Monday, October 19, 2020
Science

Scientists discover human blood compound that attracts mosquitoes

Scientists discover human blood compound that attracts mosquitoes
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A team of researchers at The Rockefeller University in New York City have just figured out what attracts mosquitoes to humans. The breakthrough research could potentially be the key factor in paving the way for viable drugs to mask the much alluring flavour of human flesh and blood to these formidable disease carriers.

The study, which was published Monday in the journal Neuron, said scientists have sorted out the compounds in human blood that attracts mosquitoes. Using genetically-modified female mosquitoes, the study focused on determining which neurons fire when these females get a taste of blood.

Being that only females feed on blood to help nurture and develop their eggs, mosquitoes primarily survive on nectar for food just like other insect species. However, female mosquitoes are now considered the deadliest animal on earth to human beings. Human populations around the world have seen the death of more than half a million people each year due to mosquito-borne diseases such as malaria, dengue, encephalitis and yellow fever.

The team tricked the mosquitoes into switching from nectar feeding mode to blood feeding mode by introducing a compound mix containing glucose, sodium chloride, sodium bicarbonate and adenosine triphosphate to duplicate the flavour of human blood.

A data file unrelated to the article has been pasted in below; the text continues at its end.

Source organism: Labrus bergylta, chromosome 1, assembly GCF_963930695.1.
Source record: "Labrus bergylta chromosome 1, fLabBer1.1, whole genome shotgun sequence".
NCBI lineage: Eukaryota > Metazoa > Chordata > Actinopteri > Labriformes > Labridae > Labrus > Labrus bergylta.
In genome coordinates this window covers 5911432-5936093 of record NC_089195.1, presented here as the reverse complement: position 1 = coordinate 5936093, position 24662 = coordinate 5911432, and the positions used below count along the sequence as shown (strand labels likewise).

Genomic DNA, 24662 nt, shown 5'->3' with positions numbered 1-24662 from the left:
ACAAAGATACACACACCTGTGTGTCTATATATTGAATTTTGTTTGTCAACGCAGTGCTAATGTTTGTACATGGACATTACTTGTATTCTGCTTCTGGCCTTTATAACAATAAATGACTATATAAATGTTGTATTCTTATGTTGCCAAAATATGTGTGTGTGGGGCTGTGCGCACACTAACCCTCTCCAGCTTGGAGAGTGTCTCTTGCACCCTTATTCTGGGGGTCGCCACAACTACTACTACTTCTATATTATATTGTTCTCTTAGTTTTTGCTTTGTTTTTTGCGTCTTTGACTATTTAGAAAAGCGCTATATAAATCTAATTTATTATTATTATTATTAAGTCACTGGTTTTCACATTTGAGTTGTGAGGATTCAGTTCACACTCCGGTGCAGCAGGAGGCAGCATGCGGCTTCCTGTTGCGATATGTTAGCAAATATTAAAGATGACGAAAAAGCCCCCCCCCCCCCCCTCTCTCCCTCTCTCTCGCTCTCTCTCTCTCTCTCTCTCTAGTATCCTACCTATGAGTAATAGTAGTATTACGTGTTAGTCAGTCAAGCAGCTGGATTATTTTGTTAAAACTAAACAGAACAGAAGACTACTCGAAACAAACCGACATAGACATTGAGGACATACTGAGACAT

They were able to tell when the mosquitoes were in blood-feeding mode or nectar-feeding mode through the syringe-like stingers it uses to drink. A fluorescent tag was placed onto the female insects which in turn glows when a nerve cell would be activated. Researchers would then be able to track which nerve cell lights up whenever they were offered different meals. Only one subset of neurons are activated by real blood and synthetic blood.

One of the lead researchers, Veronica Jove said:

“If mosquitoes weren’t able to detect the taste of blood, in theory they couldn’t transmit disease.”

According to Leslie Vosshall, head of the laboratory at the Howard Hughes Medical Institute at The Rockefeller University, said the results of the study could earmark the creation of oral mosquito repellents that could interfere with the insect’s taste for blood.

Mosquitos transmit the malaria parasite between hosts. A vaccine that works by administering chemically weakened parasite cells.
PHILIPPE HUGUEN/AFP/Getty Images



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